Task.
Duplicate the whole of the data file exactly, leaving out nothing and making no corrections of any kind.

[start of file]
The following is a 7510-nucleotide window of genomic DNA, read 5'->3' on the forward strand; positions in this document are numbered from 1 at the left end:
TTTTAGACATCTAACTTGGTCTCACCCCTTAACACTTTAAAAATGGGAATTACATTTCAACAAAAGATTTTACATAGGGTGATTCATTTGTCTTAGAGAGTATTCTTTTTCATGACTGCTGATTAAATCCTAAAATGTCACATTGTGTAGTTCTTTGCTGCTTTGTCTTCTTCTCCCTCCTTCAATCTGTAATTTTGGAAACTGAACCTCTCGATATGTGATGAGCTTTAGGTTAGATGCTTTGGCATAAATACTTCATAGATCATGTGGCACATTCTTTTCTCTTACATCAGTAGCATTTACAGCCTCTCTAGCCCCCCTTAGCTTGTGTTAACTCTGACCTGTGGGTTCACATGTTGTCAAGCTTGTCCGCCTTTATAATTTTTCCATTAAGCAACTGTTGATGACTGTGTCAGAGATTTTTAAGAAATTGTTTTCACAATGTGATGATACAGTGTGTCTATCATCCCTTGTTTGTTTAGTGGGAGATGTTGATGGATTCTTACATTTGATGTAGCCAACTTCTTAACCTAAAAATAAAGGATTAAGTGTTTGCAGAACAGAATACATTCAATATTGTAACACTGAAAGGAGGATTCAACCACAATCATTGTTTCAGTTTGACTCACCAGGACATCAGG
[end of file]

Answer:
The following is a 7510-nucleotide window of genomic DNA, read 5'->3' on the forward strand; positions in this document are numbered from 1 at the left end:
TTTTAGACATCTAACTTGGTCTCACCCCTTAACACTTTAAAAATGGGAATTACATTTCAACAAAAGATTTTACATAGGGTGATTCATTTGTCTTAGAGAGTATTCTTTTTCATGACTGCTGATTAAATCCTAAAATGTCACATTGTGTAGTTCTTTGCTGCTTTGTCTTCTTCTCCCTCCTTCAATCTGTAATTTTGGAAACTGAACCTCTCGATATGTGATGAGCTTTAGGTTAGATGCTTTGGCATAAATACTTCATAGATCATGTGGCACATTCTTTTCTCTTACATCAGTAGCATTTACAGCCTCTCTAGCCCCCCTTAGCTTGTGTTAACTCTGACCTGTGGGTTCACATGTTGTCAAGCTTGTCCGCCTTTATAATTTTTCCATTAAGCAACTGTTGATGACTGTGTCAGAGATTTTTAAGAAATTGTTTTCACAATGTGATGATACAGTGTGTCTATCATCCCTTGTTTGTTTAGTGGGAGATGTTGATGGATTCTTACATTTGATGTAGCCAACTTCTTAACCTAAAAATAAAGGATTAAGTGTTTGCAGAACAGAATACATTCAATATTGTAACACTGAAAGGAGGATTCAACCACAATCATTGTTTCAGTTTGACTCACCAGGACATCAGG